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Podcast Ep. 42 - 6 Must Have Certificates for your HMO

**Podcast Transcript**


Hello, and welcome to another episode of the essential property podcast with your host me Amanda Woodward. And today we are takinga deep dive short episode on safety certificates for HMOs. Now, what's your thinking about this? It's hardly those riveting of subjects. Yes,I understand. But it is one of the most important subject. So today we're going to go through five he certificates that every HMO needs plusanother bonus certificate, I guess at the end, which I don't think many landlords have that they need to be aware of. So your key five, plusone extra before we finished. So you have an HMO, you need to make sure that HMO is safe for everybody living inside. You need to makesure that it complies with the local authorities, HMO regulations. And that's whether it is licenced or not. That's where most landlords slip up, they think, Oh, I don't have a licenced HMO. Do I really need to do these things? The answer is yes you do. Okay. If you speak to localauthority, they will want your non licenced HMO running at the same regulations as your licenced HMO in our eyes. Now, there isn't reallyany different.

One is a licenced one doesn't both have the same fire and safety regulation. So number one,

we all need a gas certificate you should know that if you're listening to this episode, on over 100 properties of ours we only have two propertiesthat are electric only All the rest have gas and every year they need to have their gas CPE certificate completed. Please do not get this confused with a service or service on your boiler is different. It's extra. And it's not compulsory, your gas safety certificate isn't compulsory, your services needed to invalidate your boilers warranty. And we would recommend that you do that every year. Also, the second thing, electrical installation certificate, or your five yearly electrical safety certificate. So every five years, we have to ensure that the electrics aresafe, and they are up to current regulation. If you've just done an installation, you would receive your installation certificate, and that's valid for five years. If you're past the five year period, then you need to redo that effectively to make sure that the electrics are still safe. Anychanges that need to be done, your electrician can do and then issue you have a new certificate.

Okay, so number one gas number two electrics and that's the you know the safety certificates that every property in the UK needs nevermind if it's a HMO. But there are another three certificates that I think a lot of landlords don'tbother doing, either because they don't want to pay for it, or because they don't really know that they're needed, but they are needed. And they're really, really important. We make sure that all of our landlords have the certificate up to date. And if they don't want to come on boardwith us, we get them scheduled into make sure they are up to date as quickly as possible.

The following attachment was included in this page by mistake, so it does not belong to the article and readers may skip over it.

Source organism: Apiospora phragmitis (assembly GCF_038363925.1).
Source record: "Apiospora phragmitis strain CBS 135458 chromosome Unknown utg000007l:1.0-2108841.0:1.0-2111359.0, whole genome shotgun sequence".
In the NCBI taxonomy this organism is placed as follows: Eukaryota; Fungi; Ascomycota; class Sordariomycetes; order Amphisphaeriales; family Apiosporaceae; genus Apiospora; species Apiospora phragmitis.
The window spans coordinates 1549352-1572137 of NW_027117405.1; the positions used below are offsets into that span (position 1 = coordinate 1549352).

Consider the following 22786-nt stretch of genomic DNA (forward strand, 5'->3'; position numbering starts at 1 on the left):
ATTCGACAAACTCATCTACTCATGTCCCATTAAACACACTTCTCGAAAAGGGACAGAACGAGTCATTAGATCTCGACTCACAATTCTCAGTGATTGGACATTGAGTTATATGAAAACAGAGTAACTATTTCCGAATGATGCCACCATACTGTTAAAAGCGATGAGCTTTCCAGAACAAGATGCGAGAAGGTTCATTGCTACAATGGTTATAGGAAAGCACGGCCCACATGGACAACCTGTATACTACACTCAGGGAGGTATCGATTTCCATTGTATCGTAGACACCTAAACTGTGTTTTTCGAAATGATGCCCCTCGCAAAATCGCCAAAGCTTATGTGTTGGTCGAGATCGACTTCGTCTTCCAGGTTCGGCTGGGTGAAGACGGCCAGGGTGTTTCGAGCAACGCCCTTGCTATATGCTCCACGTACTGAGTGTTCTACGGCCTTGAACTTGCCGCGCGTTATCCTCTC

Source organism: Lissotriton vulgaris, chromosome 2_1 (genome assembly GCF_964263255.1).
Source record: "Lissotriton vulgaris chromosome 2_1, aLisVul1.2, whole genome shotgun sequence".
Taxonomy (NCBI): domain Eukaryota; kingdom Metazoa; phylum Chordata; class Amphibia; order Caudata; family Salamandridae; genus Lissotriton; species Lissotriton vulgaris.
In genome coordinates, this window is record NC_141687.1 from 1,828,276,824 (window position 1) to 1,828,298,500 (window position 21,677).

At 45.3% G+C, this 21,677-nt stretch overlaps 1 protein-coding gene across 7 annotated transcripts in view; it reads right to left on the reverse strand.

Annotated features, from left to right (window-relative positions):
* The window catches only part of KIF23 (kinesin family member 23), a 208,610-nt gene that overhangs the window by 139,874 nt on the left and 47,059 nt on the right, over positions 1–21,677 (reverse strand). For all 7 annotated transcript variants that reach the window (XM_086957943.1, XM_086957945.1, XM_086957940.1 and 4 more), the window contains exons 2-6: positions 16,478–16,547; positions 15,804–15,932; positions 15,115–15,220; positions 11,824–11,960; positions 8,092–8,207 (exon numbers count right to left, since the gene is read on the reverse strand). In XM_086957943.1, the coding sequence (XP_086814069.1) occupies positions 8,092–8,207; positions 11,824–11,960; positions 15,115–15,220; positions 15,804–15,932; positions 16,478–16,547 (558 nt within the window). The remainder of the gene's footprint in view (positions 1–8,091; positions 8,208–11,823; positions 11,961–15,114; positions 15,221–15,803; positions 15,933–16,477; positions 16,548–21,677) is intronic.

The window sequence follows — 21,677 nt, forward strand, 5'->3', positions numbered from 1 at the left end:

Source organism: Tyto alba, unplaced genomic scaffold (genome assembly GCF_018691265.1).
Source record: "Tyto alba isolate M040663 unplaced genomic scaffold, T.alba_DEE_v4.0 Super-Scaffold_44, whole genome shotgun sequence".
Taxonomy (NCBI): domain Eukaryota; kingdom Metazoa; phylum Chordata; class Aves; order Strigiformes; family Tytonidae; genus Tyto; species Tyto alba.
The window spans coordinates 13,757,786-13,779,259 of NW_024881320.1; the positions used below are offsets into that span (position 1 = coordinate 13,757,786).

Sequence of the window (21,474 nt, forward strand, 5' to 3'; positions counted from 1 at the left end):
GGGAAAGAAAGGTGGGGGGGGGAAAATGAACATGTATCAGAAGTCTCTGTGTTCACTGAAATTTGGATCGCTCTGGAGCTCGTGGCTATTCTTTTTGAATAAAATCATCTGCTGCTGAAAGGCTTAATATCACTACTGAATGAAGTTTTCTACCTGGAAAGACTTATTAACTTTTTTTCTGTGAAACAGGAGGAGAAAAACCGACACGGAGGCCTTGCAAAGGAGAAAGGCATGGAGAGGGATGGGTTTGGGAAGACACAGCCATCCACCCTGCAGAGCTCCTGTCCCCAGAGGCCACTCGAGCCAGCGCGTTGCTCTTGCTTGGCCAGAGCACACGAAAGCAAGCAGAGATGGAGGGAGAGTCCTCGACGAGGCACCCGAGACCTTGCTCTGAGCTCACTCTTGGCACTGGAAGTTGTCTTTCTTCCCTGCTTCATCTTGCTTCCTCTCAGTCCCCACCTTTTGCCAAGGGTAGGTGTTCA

The third one is your fire alarm system or your smoke alarm system. Now, the reason I call them two different names is if you've got a property that's on two storeys, you've got a smokedetector in every room, you've got a smoke detector in the communal areas, they are interlinked with a battery backup, which is the minimum that's needed, then you will service that annually. Okay, so our electrical contractor comes in, he puts like a fake smoke into the smoke alarms, we check that they sound. He also ensures that if one sounds, they all sound and they all interlink. And Lee, who does a lot of ourservice and says one of the biggest faults that he finds on our servicing, is that each smoke detector is working, but they're not alwaysinterlinked. And you can imagine a fire in room five needs to alert the guests in room one for this buyer. And if they don't, one might not hearthe smoke alarm in room five. So we have to make sure that they're interlinked. So he's testing that they weren't. He's testing that they'reinterlinking. He's testing that the smoke heads are actually still in date because they do have an expiry date. Some will last five years, thenew lithium battery smoke alarms will last for 10 years. At some point they would need to be changed also. So he's also checking that he'schecking that they're connected correctly. There isn't any loose wires, etc, etc. So every year we have the comfort to know that Lee haschecked all the smoke alarms, they're all interlinked. They're all working. He issues an annual Service certificate, all that meeting the Britishstandard. And then throughout the year as managing agents, we're then testing the smoke alarms by doing the Push Button test on a monthly basis. And we're testing a different one each time just to make sure that they generally work. But what we're not doing is changing batteries and checking wiring and checking into linking because whilst we are competent, we are not qualified to confirm if that's the case.So your third certificate is your smoke alarm certificate. If you have what I call a fire alarm system, your property is on three storeys or more.It's a large building, you have a panel based fire alarm system where you have heads in the room, and you have the control panel on the ground floor by the front door that needs to be serviced every six months. Okay. So six months later, his team will come in, or some of theother larger companies that we use for some of the larger buildings. And they will be not just testing whether the smoke alarms were up tosmoke, but also if they react to heat that often have like a hairdryer type contraption to see if that goes off their chicken. Of course, if they'reinterlinking through the loop system, they're also checking that the panel was working. Are there any thoughts on the panel is the panelidentifying that there is Cya in the relevant areas where we do the test are the sound is loud enough that doing decibel testing, because it's allgreat that a fire alarm sounds but what if it's not to the minimum sound level and actually you can't hear it throughout the building, so they do amore thorough test. And that's due every six months. So as a recap, we have a gas certificate, we've got our electrical certificate, then wehave our smoke alarm slash fire alarm certificate.